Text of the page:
1. By scientist, this post intends to include anyone who participates in the process of science, whether in a professional context, as a citizen scientist or community scientist, or as someone communicating about science.
2. In many cases, work created within the scope of employment is owned by the employer, due to a doctrine known as “work-for-hire” (Creative Commons, 2020)
CERN, 2020. CERN Open Hardware License. Retrieved August 13, 2020 from https://cern-ohl.web.cern.ch/.
Creative Commons (2020, June). Creative Commons for Educators and Librarians [Certificate Course Content]. American Library Association. https://certificates.creativecommons.org/about/certificate-resources-cc-by
Dryden, M. D., Fobel, R., Fobel, C., & Wheeler, A. R. (2017). Upon the shoulders of giants: open-source hardware and software in analytical chemistry. Analytical chemistry, 89(8), 4330-4338. https://doi.org/10.1021/acs.analchem.7b00485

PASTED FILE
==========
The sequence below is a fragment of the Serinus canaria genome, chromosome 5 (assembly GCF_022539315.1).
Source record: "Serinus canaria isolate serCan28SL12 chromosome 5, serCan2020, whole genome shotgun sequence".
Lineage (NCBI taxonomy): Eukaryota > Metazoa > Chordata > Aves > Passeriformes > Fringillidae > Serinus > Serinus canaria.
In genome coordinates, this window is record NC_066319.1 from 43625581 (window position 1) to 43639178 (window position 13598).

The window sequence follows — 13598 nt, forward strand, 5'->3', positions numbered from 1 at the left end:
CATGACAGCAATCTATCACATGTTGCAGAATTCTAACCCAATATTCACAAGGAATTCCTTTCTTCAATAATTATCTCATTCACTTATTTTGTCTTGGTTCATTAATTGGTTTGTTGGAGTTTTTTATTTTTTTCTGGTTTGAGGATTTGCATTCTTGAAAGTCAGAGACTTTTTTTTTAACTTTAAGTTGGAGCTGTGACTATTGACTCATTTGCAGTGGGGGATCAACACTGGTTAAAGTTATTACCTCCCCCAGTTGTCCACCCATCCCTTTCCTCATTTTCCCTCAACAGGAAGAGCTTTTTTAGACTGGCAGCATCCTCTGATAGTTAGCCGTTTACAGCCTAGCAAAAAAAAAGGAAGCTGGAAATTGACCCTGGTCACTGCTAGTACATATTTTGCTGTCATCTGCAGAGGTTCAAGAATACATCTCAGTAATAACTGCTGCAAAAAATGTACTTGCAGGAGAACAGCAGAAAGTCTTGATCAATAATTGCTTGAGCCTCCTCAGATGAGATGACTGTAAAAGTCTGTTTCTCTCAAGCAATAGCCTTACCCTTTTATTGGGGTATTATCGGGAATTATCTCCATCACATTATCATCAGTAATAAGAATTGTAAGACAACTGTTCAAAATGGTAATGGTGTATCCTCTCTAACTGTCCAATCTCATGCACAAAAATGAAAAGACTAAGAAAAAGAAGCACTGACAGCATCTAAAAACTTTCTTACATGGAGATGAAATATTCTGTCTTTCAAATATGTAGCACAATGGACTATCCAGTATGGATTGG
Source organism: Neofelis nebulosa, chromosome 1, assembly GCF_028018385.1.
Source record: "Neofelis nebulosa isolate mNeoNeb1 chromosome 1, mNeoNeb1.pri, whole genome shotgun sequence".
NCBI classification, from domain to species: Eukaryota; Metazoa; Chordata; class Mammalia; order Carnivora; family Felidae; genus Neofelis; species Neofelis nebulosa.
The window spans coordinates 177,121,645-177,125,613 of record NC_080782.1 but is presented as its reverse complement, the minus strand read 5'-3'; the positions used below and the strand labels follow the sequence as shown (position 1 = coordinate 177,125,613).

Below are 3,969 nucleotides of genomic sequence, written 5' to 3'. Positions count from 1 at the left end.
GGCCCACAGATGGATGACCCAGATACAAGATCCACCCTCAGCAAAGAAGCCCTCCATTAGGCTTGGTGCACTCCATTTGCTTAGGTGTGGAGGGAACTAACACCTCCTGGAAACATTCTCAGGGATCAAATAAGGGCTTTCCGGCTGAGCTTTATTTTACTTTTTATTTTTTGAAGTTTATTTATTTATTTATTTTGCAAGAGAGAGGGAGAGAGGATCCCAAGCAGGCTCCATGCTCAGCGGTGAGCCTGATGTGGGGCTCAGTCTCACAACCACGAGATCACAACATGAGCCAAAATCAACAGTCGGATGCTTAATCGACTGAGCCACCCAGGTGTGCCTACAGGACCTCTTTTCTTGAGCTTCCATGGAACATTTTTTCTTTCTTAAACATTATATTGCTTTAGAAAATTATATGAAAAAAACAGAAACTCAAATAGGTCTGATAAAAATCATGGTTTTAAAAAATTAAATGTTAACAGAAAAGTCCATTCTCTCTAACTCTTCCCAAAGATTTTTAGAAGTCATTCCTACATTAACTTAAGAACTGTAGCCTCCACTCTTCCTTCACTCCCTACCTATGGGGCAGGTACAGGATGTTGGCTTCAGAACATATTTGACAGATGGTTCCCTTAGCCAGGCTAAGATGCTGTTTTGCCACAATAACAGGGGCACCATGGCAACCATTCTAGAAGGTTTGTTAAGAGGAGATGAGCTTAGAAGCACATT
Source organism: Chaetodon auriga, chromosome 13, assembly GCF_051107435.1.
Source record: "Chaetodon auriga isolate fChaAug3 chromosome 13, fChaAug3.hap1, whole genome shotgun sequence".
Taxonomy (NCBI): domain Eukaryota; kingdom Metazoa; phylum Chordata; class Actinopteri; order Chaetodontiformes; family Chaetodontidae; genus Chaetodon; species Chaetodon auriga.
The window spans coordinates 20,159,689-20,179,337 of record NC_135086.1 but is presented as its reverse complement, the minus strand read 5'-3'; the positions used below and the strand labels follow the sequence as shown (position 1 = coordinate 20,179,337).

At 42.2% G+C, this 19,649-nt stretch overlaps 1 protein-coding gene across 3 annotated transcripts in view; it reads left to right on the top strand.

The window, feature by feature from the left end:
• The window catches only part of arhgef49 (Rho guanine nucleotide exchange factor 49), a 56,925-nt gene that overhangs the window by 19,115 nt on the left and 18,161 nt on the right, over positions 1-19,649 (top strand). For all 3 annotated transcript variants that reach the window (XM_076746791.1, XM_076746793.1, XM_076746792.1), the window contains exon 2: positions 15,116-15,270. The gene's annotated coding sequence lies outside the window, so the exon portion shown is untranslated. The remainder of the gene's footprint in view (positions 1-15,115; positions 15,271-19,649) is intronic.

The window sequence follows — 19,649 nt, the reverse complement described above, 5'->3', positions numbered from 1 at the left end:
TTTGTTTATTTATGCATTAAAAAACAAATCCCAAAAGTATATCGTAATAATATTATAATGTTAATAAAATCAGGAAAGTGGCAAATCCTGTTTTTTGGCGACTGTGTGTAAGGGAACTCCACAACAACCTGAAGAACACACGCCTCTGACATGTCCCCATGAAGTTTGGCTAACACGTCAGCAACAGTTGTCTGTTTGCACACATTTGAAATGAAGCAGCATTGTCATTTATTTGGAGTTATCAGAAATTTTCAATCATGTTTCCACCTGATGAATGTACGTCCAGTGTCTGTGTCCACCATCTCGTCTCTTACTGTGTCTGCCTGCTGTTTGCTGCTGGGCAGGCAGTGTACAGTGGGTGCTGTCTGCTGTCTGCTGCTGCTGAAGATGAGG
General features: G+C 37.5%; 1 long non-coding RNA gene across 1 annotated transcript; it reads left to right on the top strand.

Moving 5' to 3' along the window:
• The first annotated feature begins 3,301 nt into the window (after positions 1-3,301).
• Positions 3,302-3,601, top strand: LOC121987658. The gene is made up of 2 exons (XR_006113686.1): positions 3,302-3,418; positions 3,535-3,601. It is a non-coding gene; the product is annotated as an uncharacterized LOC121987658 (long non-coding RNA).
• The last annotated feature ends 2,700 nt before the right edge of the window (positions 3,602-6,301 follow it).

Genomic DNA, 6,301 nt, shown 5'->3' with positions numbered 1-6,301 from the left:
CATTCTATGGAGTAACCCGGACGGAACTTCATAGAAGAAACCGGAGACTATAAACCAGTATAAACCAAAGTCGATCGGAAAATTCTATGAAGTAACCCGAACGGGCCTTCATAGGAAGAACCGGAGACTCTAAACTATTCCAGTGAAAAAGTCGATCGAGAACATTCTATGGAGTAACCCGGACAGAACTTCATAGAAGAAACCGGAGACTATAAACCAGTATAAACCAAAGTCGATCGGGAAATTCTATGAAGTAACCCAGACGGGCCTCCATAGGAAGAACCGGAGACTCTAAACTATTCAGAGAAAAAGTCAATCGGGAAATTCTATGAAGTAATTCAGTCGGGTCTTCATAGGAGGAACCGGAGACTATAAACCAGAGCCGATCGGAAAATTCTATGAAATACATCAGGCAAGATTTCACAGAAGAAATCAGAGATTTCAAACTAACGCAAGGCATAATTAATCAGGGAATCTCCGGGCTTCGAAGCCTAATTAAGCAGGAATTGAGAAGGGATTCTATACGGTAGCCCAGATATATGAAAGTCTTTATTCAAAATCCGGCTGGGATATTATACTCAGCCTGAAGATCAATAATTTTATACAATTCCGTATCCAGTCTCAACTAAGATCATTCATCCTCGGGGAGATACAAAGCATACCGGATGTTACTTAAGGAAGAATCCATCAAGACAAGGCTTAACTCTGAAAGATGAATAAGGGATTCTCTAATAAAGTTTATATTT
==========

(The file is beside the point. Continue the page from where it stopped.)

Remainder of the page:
Gymrek, M., & Farjoun, Y. (2016). Recommendations for open data science. GigaScience, 5(1), s13742-016. https://doi.org/10.1186/s13742-016-0127-4
Hampton, S. E., Anderson, S. S., Bagby, S. C., Gries, C., Han, X., Hart, E. M., ... & Mudge, J. (2015). The Tao of open science for ecology. Ecosphere, 6(7), 1-13. https://doi.org/10.1890/ES14-00402.1
Marszalek, R. T., & Flintoft, L. (2016). Being open: our policy on source code. Genome Biology, 17(172). https://dx.doi.org/10.1186%2Fs13059-016-1040-y
McKiernan, E. C., Bourne, P. E., Brown, C. T., Buck, S., Kenall, A., Lin, J., ... & Spies, J. R. (2016). Point of view: How open science helps researchers succeed. elife, 5, e16800. https://doi.org/10.7554/eLife.16800
About the Author
Science and Technology Innovation Program
The Science and Technology Innovation Program (STIP) brings foresight to the frontier. Our experts explore emerging technologies through vital conversations, making science policy accessible to everyone. Read more